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Solid Air (2003)

Seeking refuge, compulsive gambler Robert Houston Junior comes home to his estranged father, Robert Senior. Discovering a lapsed compensation claim for asbestosis, Junior resolves to pursue... See full summary »


2 wins & 1 nomination. See more awards »


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Cast overview, first billed only:
Robert Houston
Robert Houston Junior
Nicola Blyth
John Doran
James Martin ...
Laura Harvey ...
Neil McCormack ...
John Hutchison
Anne Downie ...
Barbara Ross
Matthew Bill Boyd ...
Hugh Ross
Laurie Ventry ...
John McLellan
Eileen McCallum ...
Helen Law
David Gallacher ...


Seeking refuge, compulsive gambler Robert Houston Junior comes home to his estranged father, Robert Senior. Discovering a lapsed compensation claim for asbestosis, Junior resolves to pursue the case, encountering the young, ambitious lawyer Nicola Blyth who tells him he must produce a witness to testify on his father's behalf. Beneath Junior's altruism lies an uncomfortable truth. In debt and on the run from wealthy businessman, John Doran, following a disastrous loss at the poker table, Junior's only hope is to get his hands on his father's settlement. But hope, like luck, is in short supply. As father and son set out to find the witness, suspicion turns to torment as Robert learns of his son's motives and the true cost of Junior's betrayal is revealed. Written by Anonymous

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Drama | Thriller



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Release Date:

11 March 2004 (USA)  »

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Aspect Ratio:

2.35 : 1
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User Reviews

A complex cinematic achievement
20 March 2004 | by See all my reviews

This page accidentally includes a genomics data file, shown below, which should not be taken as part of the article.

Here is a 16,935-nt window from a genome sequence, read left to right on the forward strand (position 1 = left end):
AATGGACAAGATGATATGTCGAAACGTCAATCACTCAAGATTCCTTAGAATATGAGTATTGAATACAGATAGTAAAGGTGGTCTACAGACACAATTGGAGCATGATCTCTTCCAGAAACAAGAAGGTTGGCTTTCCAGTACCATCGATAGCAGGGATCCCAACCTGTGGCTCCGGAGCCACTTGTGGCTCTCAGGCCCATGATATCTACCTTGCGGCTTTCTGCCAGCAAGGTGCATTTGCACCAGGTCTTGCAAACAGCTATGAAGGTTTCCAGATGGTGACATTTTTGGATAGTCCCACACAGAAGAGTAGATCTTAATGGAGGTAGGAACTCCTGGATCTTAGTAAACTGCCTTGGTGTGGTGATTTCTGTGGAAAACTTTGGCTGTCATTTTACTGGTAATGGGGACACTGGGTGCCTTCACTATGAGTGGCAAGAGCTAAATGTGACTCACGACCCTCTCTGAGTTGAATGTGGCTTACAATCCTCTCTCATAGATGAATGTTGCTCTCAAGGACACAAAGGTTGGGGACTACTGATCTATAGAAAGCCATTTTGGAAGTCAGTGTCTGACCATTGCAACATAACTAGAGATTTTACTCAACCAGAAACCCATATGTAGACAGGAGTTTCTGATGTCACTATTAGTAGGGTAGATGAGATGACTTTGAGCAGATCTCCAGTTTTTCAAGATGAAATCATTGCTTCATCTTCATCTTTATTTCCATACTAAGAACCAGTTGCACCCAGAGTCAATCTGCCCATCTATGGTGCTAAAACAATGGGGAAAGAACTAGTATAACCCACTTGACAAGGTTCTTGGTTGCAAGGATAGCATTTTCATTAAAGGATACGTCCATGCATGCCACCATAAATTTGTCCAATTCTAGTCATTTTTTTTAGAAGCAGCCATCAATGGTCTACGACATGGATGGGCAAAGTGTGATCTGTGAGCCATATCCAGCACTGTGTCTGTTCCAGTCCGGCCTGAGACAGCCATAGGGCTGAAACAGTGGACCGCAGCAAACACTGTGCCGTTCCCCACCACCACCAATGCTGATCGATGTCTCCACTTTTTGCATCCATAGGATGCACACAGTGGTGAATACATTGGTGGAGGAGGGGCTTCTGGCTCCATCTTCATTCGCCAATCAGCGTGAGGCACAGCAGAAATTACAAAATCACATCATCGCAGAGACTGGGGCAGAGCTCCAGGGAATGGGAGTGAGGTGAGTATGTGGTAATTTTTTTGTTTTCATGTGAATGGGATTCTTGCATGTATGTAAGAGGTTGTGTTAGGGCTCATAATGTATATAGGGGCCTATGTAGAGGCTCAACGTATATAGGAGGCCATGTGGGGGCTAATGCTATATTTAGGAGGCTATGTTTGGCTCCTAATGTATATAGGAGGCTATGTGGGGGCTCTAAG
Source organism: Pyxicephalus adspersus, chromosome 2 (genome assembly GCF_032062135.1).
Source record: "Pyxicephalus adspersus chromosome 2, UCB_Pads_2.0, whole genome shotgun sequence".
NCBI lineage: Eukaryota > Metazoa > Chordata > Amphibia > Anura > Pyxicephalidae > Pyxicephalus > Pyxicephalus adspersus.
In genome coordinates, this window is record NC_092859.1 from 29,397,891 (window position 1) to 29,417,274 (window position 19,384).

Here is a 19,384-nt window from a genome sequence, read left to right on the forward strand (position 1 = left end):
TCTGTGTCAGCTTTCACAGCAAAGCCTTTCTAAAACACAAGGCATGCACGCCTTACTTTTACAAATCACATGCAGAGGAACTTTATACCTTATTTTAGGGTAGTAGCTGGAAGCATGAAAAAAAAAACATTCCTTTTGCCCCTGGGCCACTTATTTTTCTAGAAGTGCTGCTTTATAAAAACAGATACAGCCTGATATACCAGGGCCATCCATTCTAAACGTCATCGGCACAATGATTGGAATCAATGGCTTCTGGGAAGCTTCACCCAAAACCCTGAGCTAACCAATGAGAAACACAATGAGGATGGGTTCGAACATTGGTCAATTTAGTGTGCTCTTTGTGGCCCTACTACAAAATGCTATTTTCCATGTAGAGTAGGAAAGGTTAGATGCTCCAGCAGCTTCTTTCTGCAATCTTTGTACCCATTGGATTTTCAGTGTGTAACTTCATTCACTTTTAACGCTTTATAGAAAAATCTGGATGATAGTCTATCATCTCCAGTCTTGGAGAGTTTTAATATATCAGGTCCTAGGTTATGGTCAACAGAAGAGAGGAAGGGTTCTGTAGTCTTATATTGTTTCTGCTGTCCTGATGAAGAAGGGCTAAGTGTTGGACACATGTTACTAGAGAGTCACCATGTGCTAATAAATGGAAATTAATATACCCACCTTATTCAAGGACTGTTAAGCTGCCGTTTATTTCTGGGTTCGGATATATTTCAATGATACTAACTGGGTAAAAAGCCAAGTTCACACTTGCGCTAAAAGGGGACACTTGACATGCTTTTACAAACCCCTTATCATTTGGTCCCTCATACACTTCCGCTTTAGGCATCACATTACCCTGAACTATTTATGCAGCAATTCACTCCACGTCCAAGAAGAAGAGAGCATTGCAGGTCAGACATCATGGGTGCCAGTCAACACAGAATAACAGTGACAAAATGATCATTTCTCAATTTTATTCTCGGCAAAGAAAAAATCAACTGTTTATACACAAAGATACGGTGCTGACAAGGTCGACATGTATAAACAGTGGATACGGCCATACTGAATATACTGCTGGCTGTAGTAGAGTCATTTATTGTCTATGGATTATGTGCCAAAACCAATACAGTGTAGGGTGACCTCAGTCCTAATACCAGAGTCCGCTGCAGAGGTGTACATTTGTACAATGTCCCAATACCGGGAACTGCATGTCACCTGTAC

Screening at the recent San Jose Cinequest Film Festival in California, Scottish Director May Miles Thomas' SOLID AIR is a dark and brooding tale set in the twin worlds of high stake gambling. Constantly shifting between the domains of Robert Houston Senior's (Maurice Roëves, Last of the Mohicans) battle against a lapsed claim for compensation after contracting asbestosis within a workplace, and Robert Junior's (Brian McCardie, Ghost and the Darkness) addiction to the poker table. Their world's intertwine yet never collide as both kin set out to inadvertently shuttle each other through their hard times. Father and son portray themselves as lived in figures, intermittently detached from any emotional suffering that they may have endured throughout their unfortunate lives. This undoubtedly adds a certain weight to the characters initially, but the relief from such a morbid existence doesn't come until much later when the air that is solid between them almost suffocates the already complex plot that Thomas has allowed only to breath in the final act. Much of the middle section could easily be discarded. If this were to be so, the film would generally increase it's appeal at the box office, should it secure a cinematic release. However, as the air that is already solid continues to thicken, the plot suffers, and their is almost no relief until it's dying breath, which, when it comes does in fact raise the hairs on the back of the neck, so is it worth the wait? A complex cinematic experience it may well be, equally layered with fine performances from the almost entire Scottish cast does compliment it's charm against the backcloth of the artful, noir-ish cinematography, captured esthetically on high def.

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